|Posted on Thursday, October 02, 2003 - 07:34 pm: ||
I did a quick experiment on a self-adhesive stamp on a Manila envelope using the following method: Using a hair dryer set on low heat and allowing sufficient time for heated air to 'soften' the adhesive qualities, I then used a pair of forceps to carefully peel back the stamp from one corner. I was able to remove the stamp without any attendant fibers from the envelope. I then processed the stamp using WetWop which is the latest powder suspension product similar to Sticky-Side Powder (SSP) and which is superior to SSP and crystal/gentian violet methods for latent print development on adhesive surfaces. I was able to get excellent latent print detail on the adhesive side. Granted, these prints were known to be on the adhesive side and the stamp was freshly placed on the envelope and these facts certainly contributed to my success. However, and because I conducted the comparative testing on WetWop for Lightning Powder Company, the WetWop powder solution should be the process of choice once the stamp has been removed. Removal of adhesive stamps, labels, etc., with the use of substances that work by dissolving the adhesive can result in the destruction of a latent in the adhesive if not done very, very carefully. The latent residue is being held in the adhesive substance and if it is dissolved by a releasing agent, the latent is lost. The use of a hair dryer or the steam method used by Steve allows for gradual release of the adhesive and the removal of the stamp.
As with all 'questionable' techniques, such as removing the stamp, try it first in practice and see how it works. But if are successful, I would recommend the use of WetWop instead of SSP. However, one benefit I found when I tested WetWop is that it can be used post-SSP or CV treatment and still give results. Good luck with your case.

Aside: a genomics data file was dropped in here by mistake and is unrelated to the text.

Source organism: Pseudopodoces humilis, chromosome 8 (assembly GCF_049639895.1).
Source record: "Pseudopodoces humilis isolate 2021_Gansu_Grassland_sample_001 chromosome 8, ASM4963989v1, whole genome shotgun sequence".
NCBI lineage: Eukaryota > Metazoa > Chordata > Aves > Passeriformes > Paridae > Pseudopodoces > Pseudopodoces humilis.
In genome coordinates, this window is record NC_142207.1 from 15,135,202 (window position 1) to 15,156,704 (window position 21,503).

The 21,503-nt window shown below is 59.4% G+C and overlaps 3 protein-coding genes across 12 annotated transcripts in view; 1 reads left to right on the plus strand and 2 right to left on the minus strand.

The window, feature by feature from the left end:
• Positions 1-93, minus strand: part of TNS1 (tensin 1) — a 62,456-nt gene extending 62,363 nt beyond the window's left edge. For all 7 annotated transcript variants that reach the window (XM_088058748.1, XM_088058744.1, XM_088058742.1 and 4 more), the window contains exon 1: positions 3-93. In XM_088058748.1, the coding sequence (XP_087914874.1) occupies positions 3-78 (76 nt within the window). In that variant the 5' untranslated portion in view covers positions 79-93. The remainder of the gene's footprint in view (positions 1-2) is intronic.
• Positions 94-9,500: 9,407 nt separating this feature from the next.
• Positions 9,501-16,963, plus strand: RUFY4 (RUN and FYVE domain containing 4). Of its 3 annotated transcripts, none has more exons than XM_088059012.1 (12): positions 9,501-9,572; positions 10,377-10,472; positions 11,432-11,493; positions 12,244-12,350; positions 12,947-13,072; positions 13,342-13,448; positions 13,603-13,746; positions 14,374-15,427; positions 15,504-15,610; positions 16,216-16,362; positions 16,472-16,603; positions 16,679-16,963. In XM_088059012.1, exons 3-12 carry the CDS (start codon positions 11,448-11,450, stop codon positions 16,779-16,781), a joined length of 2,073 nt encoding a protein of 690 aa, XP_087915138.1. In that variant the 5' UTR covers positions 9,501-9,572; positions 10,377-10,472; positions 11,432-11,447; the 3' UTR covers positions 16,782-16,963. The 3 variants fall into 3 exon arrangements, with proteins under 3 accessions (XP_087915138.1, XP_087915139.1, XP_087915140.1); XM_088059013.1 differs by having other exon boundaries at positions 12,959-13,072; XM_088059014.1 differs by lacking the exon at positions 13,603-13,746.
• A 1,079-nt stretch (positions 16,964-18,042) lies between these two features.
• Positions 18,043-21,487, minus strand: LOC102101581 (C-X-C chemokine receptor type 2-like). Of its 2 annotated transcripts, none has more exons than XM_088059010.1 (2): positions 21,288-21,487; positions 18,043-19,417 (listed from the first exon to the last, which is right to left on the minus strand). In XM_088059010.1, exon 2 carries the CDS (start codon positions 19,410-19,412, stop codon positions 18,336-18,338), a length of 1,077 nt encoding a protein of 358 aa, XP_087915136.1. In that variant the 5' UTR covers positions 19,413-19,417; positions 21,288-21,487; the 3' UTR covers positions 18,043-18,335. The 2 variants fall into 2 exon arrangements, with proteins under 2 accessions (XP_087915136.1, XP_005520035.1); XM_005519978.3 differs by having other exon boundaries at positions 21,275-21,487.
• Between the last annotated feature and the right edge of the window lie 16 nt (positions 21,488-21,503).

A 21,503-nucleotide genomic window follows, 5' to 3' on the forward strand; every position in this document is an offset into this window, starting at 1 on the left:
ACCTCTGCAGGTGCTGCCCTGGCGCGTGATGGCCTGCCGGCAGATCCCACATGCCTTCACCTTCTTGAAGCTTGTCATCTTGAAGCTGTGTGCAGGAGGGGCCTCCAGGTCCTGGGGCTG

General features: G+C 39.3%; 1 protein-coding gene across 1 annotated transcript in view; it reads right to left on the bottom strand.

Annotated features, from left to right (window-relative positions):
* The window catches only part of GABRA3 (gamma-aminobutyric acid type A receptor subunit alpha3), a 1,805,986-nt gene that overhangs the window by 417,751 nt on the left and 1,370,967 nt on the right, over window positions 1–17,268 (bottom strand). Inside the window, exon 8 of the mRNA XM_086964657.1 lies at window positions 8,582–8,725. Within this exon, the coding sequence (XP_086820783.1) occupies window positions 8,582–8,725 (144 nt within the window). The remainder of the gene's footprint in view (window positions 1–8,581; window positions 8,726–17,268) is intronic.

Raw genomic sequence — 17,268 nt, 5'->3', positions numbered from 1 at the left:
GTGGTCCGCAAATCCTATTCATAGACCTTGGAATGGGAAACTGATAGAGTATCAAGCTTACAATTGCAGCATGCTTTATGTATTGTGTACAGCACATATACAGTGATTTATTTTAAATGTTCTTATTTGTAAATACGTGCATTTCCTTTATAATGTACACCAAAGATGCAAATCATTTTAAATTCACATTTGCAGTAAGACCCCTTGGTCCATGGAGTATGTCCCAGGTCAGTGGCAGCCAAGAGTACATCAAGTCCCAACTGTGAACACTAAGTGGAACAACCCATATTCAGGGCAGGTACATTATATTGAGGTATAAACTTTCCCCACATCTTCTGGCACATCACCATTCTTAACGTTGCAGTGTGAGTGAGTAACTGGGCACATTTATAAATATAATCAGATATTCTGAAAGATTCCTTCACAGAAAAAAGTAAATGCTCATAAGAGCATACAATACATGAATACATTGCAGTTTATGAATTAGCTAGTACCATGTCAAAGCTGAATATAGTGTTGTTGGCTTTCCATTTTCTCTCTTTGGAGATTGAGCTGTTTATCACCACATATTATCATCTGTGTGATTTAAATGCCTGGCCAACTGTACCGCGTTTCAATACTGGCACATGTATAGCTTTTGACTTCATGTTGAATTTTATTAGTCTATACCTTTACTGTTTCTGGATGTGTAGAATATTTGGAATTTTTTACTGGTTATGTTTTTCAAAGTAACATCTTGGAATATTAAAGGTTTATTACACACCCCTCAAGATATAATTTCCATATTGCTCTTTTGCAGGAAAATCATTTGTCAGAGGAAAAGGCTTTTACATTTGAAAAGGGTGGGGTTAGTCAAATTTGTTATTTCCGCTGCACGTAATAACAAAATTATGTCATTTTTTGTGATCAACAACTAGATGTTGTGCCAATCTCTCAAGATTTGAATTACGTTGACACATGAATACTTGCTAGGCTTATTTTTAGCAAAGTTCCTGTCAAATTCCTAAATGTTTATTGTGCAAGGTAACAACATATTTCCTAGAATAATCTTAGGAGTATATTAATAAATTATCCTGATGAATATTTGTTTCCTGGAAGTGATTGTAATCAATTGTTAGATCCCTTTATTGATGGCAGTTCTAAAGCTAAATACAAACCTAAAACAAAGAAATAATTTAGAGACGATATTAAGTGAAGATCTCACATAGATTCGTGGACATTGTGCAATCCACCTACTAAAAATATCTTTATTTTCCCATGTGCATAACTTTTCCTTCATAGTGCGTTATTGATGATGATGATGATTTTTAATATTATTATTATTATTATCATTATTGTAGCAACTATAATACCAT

|Posted on Thursday, October 02, 2003 - 02:25 pm: ||
I was able to develop some ridge detail with a self-adhesive stamp on a standard envelope. I left the stamp in place during the ninhydrin (dipped) process.
After taking photos, etc... of any detail on the envelope, I steamed off the stamp using a hot plate and some water.
I slowly worked back the stamp a little at the time, re-steaming as I went.
Once the stamp was removed, ridge detail was present having been developed with ninhydrin through the paper. There was not enough for it to be of value for comparison, however.
Anna S. Duggar
|Posted on Thursday, October 02, 2003 - 01:31 pm: ||
Hello, all! Has anyone had any experience with self-adhesive stamps on standard manila envelopes? I do not need to preserve fingerprints on the non-adhesive side, only the adhesive side. Colleagues here swear by UnDu, but say you cannot pull or scrape the stamps off the envelope. Letting the weight of the envelope or stamp naturally remove the stamp while treating with UnDu has so far proved unsatisfactory. I intend to progress to liquid nitrogen in the next day or two.
Once removed, is there a recommended method for development? I tend to prefer sticky-side powder or Gentian Violet, but worry that with the paper backing I may get more background than development.
Note: RUVIS has so far not revealed any ridge detail at all on the few stamps successfully removed.
Thank you so much for your advice!